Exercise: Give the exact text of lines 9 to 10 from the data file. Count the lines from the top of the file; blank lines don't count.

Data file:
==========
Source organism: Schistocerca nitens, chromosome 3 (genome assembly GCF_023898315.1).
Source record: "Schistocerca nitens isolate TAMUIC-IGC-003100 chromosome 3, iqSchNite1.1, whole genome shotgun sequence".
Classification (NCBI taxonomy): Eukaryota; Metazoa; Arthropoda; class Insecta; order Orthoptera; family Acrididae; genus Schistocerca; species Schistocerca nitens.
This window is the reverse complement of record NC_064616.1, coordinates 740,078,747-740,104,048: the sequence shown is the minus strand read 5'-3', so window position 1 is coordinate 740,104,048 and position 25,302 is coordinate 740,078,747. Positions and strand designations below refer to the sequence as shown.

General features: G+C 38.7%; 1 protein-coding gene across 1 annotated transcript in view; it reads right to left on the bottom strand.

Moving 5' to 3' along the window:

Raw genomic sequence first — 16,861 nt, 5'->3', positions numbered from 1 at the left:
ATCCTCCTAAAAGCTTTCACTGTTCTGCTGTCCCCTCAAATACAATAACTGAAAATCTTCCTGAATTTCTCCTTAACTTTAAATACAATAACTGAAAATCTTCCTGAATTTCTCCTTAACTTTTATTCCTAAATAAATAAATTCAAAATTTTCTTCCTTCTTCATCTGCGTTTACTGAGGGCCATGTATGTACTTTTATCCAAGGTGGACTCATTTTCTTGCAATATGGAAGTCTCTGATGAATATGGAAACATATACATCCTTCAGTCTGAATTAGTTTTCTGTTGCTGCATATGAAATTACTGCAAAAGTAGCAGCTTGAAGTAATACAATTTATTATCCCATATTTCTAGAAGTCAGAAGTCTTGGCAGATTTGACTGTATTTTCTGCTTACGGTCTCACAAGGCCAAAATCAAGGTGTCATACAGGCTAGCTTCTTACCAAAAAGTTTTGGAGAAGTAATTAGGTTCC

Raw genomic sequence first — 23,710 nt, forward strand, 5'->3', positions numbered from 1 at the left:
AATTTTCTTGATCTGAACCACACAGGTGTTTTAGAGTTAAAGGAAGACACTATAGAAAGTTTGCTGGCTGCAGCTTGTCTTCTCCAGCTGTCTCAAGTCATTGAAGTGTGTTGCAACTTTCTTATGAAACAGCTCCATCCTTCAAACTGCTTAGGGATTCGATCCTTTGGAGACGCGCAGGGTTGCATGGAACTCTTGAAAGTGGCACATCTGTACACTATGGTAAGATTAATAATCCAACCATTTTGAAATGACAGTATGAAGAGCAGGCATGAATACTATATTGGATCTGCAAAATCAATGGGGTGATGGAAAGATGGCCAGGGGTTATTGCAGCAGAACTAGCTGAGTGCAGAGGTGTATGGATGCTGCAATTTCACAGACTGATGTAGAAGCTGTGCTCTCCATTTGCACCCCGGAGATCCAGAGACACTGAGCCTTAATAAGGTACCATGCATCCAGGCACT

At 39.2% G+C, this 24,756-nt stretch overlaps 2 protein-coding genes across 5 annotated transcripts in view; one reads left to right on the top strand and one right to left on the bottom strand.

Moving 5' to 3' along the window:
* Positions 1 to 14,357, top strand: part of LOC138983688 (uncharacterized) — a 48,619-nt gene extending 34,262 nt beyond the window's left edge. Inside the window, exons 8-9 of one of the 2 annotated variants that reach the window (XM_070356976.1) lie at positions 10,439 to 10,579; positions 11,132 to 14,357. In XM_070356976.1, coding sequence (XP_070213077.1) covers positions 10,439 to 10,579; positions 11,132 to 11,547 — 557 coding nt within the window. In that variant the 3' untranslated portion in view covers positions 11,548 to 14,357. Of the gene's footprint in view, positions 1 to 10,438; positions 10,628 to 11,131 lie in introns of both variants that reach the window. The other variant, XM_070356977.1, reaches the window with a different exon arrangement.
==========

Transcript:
Raw genomic sequence first — 23,710 nt, forward strand, 5'->3', positions numbered from 1 at the left:
AATTTTCTTGATCTGAACCACACAGGTGTTTTAGAGTTAAAGGAAGACACTATAGAAAGTTTGCTGGCTGCAGCTTGTCTTCTCCAGCTGTCTCAAGTCATTGAAGTGTGTTGCAACTTTCTTATGAAACAGCTCCATCCTTCAAACTGCTTAGGGATTCGATCCTTTGGAGACGCGCAGGGTTGCATGGAACTCTTGAAAGTGGCACATCTGTACACTATGGTAAGATTAATAATCCAACCATTTTGAAATGACAGTATGAAGAGCAGGCATGAATACTATATTGGATCTGCAAAATCAATGGGGTGATGGAAAGATGGCCAGGGGTTATTGCAGCAGAACTAGCTGAGTGCAGAGGTGTATGGATGCTGCAATTTCACAGACTGATGTAGAAGCTGTGCTCTCCATTTGCACCCCGGAGATCCAGAGACACTGAGCCTTAATAAGGTACCATGCATCCAGGCACT